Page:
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ESP8266 RGB LED Strip Control with ANAVI Light Controller, Arduino, MQTT, and HTML5

A few months ago I reviewed ANAVI Light pHat for Raspberry Pi which allows you to control an LED RGB strip from the popular development board. However, if all you need is to switch the RGB LED light on and off, or change the color, the hardware is clearly overpowered for the tasks.

So Leon ANAVI designed another board based on ESP8266 – ANAVI Light Controller – which does the same thing with lower cost and more power efficient hardware. Leon sent me a sample for review, so let’s see what we’ve got.

ANAVI Light Controller Start Kit Unboxing

I received a package for the Starter kit that’s offered for $39 on CrowdSupply.

We’ve got the main board, a USB debugging, an acrylic enclosure with screws and spacers, a one meter RGB LED strip, and some stickers inside the package.

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If we have a close look at the board we have from right to left: a 12V power jack, SW1 button connected to GPIO0, an ESP8266 module (ESP-12E), D1 user LED, three I2C headers for sensor, a 3-pin serial header for programming, and the 12V + RGB terminal block, where we’ll connect our LED RGB strip.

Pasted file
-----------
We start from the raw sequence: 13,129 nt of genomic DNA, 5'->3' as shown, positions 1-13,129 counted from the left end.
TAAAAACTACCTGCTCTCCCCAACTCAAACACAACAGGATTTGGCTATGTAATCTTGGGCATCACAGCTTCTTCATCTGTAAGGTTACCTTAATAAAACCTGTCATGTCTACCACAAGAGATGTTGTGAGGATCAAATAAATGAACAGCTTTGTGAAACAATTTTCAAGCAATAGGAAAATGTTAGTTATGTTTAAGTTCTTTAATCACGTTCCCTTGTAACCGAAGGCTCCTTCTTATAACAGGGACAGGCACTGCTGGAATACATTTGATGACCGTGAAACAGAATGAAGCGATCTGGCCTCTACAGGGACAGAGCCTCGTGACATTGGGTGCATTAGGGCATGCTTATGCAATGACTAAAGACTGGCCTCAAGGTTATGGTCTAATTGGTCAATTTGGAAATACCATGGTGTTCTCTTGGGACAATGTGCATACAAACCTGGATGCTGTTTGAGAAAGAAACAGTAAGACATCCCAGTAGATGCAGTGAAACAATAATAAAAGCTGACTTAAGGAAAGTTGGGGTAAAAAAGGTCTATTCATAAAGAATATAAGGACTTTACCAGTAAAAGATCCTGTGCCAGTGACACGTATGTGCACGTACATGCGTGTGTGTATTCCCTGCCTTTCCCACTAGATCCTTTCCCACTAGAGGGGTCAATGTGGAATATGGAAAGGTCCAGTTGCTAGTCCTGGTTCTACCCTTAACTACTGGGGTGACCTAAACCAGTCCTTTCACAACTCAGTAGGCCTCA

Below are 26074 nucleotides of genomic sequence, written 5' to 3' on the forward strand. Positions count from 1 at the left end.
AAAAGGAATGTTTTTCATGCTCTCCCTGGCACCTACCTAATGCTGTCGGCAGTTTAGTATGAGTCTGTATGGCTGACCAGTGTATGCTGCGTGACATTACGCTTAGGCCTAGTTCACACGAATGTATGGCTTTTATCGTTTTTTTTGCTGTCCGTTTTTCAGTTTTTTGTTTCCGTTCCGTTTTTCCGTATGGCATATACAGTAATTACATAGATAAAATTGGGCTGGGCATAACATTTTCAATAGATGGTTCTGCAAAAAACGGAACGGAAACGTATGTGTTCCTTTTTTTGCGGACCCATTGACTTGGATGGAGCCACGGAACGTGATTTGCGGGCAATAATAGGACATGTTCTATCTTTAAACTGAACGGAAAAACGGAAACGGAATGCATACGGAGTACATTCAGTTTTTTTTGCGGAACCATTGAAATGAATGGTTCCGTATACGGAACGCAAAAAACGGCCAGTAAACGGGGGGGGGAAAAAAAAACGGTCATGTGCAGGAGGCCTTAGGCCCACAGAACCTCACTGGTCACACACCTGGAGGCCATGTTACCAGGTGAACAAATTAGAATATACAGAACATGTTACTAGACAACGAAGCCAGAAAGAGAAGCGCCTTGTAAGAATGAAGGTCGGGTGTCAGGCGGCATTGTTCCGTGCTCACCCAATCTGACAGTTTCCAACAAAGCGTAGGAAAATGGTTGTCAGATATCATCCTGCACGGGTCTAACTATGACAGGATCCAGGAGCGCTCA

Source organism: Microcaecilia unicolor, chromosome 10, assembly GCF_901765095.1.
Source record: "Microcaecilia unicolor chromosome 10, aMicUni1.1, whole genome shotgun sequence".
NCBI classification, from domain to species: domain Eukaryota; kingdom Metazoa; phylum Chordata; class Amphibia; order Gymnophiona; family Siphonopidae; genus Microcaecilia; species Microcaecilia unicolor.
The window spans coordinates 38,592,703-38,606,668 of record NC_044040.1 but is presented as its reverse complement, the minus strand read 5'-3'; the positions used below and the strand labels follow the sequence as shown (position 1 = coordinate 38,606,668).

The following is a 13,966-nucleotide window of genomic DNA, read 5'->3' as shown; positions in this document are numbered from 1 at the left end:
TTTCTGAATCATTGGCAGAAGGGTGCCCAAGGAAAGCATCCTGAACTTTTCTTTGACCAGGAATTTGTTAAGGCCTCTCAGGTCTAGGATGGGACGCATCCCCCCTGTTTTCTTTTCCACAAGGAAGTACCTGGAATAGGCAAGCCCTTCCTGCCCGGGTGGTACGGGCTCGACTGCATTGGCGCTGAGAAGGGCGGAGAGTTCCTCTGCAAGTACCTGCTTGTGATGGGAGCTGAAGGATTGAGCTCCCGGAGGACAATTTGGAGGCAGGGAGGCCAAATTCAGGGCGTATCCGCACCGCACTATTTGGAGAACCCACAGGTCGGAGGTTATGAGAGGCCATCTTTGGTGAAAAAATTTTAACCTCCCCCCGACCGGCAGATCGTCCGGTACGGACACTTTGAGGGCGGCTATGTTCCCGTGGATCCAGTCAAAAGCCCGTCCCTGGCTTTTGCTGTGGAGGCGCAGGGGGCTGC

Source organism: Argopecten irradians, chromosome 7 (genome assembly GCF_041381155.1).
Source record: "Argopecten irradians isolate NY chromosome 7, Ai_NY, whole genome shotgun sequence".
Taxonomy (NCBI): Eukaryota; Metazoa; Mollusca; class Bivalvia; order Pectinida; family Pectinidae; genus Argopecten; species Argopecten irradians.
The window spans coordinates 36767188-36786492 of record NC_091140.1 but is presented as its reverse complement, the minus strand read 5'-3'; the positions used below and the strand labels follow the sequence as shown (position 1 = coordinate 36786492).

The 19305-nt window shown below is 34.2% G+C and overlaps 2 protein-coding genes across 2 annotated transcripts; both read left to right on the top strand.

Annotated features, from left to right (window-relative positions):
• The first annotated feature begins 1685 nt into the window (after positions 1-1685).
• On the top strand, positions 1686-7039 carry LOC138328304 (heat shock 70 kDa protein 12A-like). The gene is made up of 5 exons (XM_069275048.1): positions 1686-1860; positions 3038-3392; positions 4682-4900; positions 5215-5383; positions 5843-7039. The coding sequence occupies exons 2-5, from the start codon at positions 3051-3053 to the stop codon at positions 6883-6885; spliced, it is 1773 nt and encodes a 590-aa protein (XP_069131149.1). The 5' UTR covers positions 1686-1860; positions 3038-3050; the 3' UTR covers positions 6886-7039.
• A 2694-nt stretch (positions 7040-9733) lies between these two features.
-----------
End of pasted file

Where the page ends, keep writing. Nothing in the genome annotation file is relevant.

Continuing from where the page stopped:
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The back of the board is pretty bare.

ANAVI Light Controller Starter Kit Assembly

I won’t go into much details here, since everything is straightforward. Start by adding the space, then fit the acrylic case on top, before using a precision screw driver to connect the LED RGB light strip.

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We can also connect the USB to serial board using Tx, Rx and GND pins. However, I found some of the light strip wires would easily move out, so I stripped the wires a little more.

I inserted the wires once again, tightened the screws, and it looks like everything holds firmly into place.

You’ll also need to find your own 12V power supply. I did not remember having any, so instead I used a 12V power bank (MAXOAK K2 laptop power bank), and you see the the strip light up with white color upon connecting the power.

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ANAVI Light Controller Arduino Demo

The board ships with a default Arduino sketch that can receive MQTT commands to control the light strip.  The sample is supposed to create a access point called “ANAVI Light Controller”, but either I could not see it, or my phone would only detect it a very short period of time, and I’d have to hurry to complete configuration. Yet after it would still not work. It turns out the board does not draw enough power from the 12V output, so the power bank thinks the “computer/laptop” connected to it is turned off, and automatically turns itself off.